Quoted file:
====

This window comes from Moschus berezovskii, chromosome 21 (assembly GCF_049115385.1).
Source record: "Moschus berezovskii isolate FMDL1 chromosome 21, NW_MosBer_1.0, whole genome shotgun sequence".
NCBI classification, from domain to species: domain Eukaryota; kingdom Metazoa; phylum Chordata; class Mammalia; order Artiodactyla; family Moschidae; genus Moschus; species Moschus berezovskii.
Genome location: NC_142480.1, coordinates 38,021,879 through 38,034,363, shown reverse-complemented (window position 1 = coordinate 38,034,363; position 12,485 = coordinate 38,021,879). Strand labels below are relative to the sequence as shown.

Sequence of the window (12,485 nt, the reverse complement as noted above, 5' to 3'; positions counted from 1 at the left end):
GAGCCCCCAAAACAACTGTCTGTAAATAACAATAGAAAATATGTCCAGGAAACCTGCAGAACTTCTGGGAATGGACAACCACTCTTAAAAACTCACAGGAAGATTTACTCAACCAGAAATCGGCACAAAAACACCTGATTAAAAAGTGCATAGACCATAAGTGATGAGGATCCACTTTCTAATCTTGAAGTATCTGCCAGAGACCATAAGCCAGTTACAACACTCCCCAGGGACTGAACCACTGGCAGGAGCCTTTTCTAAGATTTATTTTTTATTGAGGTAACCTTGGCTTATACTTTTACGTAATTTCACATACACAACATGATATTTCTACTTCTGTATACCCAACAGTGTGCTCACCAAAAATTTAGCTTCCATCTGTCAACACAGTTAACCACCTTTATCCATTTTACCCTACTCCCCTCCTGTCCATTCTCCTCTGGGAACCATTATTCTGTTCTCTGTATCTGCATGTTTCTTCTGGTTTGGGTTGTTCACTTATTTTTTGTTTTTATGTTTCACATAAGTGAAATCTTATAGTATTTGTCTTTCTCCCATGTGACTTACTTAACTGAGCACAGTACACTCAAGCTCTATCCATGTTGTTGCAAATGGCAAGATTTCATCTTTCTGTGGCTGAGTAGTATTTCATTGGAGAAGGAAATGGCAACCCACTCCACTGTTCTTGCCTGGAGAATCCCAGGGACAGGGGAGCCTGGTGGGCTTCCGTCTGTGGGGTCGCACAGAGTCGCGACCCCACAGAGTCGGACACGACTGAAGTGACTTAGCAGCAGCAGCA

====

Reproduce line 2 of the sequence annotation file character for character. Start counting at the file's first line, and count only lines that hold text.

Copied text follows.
Source record: "Moschus berezovskii isolate FMDL1 chromosome 21, NW_MosBer_1.0, whole genome shotgun sequence".